The President’s point of view
Nicky Bullard, Chairwoman and Chief Creative Officer MRM/McCann London
Issue 52 | September 2019
Directory: When Cannes Lions first approached you to invite you to be President of the Direct jury, what were your thoughts?
Nicky: They approached me about three years ago to head up the jury but then they withdrew the offer because I'd left M&C Saatchi and joined McCann Worldgroup. Rob Reilly, Global Creative Chairman of McCann, was doing the Promo & Activation jury and they said we can't have two people from the same network. It was disappointing but this time around I was absolutely delighted and couldn't wait to get down there.
Directory: Did you have any connection with your jury before the festival?
Nicky: No, nothing. I had no influence over the composition of the jury. But I did send out a video to all 40 of the jurors who were doing the pre-judging. I wanted to set out my stall early and spell out what I think is and isn't Direct.
I just didn't want people asking, 'Is this Direct?' when they should have been asking, 'How good is this?'
The 40 then got whittled down to 10 'awarding jurors', who came to Cannes. They'd been hand-picked by Lisa Berlin, Jury Director at Cannes Lions, and I think she did a very good job. Just great people. Everyone was respectful of everyone else, even when they didn't agree because there was the shared ambition to make sure the awarded work was genuinely brilliant.
We Shazam'd quite a few of the case studies to make a playlist of the music from the case studies and we danced to it every morning.
Directory: So, what is Direct today?
Nicky: There are four simple questions the work has to answer.
One, do you know me or want to know me? So it's about targeting.
Two, have you made me feel something? That's about the idea and the execution.
Three, have you clearly asked me to do something?
Four, can you prove I did it?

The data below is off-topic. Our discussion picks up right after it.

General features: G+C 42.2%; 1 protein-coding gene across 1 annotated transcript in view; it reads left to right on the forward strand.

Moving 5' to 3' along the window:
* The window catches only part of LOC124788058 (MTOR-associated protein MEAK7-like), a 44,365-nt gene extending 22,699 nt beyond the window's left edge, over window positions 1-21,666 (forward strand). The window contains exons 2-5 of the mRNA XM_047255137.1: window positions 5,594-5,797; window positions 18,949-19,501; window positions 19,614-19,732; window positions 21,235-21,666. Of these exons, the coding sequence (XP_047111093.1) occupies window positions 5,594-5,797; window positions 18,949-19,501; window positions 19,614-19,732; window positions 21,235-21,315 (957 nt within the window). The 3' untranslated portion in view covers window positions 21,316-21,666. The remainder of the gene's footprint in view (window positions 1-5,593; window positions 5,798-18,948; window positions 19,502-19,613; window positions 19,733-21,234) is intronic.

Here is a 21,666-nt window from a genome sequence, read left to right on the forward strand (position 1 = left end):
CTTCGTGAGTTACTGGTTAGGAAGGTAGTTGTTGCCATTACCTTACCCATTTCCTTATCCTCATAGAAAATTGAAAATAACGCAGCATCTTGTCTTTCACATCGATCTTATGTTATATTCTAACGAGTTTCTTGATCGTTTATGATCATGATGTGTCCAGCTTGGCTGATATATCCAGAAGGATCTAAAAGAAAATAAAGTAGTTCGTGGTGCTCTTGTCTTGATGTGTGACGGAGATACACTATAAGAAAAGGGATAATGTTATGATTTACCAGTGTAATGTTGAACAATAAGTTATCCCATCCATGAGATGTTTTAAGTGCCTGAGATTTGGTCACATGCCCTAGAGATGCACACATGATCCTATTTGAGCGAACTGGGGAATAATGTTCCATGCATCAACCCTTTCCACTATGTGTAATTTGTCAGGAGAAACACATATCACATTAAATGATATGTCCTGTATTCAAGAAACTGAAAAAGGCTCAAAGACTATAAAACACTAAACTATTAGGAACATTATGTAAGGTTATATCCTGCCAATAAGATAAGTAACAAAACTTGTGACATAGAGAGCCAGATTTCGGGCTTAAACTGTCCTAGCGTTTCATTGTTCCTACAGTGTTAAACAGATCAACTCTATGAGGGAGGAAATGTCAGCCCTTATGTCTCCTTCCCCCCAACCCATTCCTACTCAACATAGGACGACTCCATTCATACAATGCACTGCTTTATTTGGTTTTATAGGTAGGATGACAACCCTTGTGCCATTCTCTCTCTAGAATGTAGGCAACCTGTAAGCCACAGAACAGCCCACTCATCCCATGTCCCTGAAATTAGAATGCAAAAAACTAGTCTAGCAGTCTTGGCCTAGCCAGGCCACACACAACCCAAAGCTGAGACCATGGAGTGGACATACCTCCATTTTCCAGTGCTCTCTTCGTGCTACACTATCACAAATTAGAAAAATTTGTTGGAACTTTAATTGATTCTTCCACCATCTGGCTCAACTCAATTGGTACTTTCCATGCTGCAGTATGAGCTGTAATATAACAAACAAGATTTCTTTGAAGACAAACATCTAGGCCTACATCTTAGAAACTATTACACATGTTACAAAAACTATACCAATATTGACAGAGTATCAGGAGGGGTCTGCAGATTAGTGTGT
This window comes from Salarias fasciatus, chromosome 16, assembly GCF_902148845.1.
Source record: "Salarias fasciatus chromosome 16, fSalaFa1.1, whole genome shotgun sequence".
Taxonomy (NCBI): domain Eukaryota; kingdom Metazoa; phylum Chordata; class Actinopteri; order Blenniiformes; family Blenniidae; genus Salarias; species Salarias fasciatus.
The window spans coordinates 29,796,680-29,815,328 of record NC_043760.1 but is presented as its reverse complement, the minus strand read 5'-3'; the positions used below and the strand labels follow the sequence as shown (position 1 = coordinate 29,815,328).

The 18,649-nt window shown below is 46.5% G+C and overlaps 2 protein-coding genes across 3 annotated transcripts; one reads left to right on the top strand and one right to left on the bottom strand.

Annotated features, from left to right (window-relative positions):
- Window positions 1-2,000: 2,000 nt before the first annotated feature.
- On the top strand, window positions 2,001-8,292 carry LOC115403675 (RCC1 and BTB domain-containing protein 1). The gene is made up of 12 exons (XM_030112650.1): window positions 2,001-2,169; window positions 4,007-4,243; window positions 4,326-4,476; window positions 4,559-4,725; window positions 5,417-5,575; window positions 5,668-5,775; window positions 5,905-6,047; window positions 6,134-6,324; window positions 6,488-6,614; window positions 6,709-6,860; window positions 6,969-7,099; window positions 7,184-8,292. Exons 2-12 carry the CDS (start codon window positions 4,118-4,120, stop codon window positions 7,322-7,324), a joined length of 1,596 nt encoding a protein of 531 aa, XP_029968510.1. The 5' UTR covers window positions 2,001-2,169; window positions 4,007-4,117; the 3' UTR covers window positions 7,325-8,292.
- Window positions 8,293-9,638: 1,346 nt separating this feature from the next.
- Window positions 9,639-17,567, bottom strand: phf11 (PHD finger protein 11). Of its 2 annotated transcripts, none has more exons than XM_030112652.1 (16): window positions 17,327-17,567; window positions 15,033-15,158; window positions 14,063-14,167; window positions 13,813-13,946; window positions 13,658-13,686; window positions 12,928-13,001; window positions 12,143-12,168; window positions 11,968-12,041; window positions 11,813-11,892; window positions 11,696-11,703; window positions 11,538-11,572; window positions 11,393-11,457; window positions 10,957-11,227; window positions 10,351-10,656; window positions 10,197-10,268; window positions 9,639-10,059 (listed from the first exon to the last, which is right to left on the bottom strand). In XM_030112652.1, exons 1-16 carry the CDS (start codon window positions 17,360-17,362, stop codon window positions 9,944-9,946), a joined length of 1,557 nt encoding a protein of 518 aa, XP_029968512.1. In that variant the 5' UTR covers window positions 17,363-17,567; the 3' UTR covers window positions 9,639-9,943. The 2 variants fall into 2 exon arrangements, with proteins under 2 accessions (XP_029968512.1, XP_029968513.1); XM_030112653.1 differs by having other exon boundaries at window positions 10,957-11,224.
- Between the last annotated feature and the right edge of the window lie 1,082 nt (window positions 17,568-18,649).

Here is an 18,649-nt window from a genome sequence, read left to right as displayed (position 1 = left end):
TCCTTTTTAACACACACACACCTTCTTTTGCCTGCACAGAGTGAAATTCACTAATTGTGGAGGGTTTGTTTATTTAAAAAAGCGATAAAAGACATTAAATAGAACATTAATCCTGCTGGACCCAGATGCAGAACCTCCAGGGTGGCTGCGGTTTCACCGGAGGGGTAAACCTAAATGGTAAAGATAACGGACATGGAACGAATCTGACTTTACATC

So I shared those with everyone.
The one thing I said to be generous about were results. There have to be results but it could be that just two people responding to one idea might be more effective than 50,000 responding to another.
Directory: Were any campaigns rejected because they didn't meet those criteria?
Nicky: It's hard to know. There were nearly 2,000 entries and the pre-judging whittled that down to around 250. Even that shortlist wasn't set in stone. When we arrived in the room, we culled that list by another 50 and that's when a couple of pieces didn't make it because they weren't Direct.
One terrific idea was an ad in a car game, where they used the car radio to launch the next version of the game. It had no results so it didn't go through.
I can't tell you how important the submission forms were. The jury didn't really look at the boards. They watched the case videos and then went to the forms, where there was often a little bit of gold dust to help them make decisions.
Directory: How did the pre-judging work?
Nicky: There were ten small groups of four, each looking at around 200 pieces of work.
It's an interesting way of doing it. It meant that when we got into the room, there was a lot of stuff we'd never seen before.
Perhaps Cannes could have split the entries into two for pre-judging so we would have had to look at 1,000 ideas but we would have been more prepared.
Of course, having 40 people in the room would have been impossible. The last time I did it, there were 26 jurors and that was pretty crazy.
All those voices and people forming sub-groups.
So, getting it down to 10 plus me as the Chairperson felt like the right number.
Directory: How much discussion was there around the Grand Prix and the Golds?
Nicky: We were brutal to start with. There were very few Golds because we had been so purist, so we lifted some up from Silver and I am so glad we did.
The Grand Prix was unanimous. Everyone pushed the same button at the same time. Wow!
Directory: What campaigns did you like personally?
Nicky: We'd seen lots of Whopper work before, so I did say to the agencies please don't discriminate against a brand just because you've become familiar with what it's doing.
So, though I love Whopper Detour what really made me laugh was 'Burn That Ad'. Rafael Donato, Chief Creative Officer of David Sao Paulo had created it and was also in the jury room, so he had to keep going out. But, my word, it is so audacious.
Also, the case study was put together beautifully with music specially composed for it.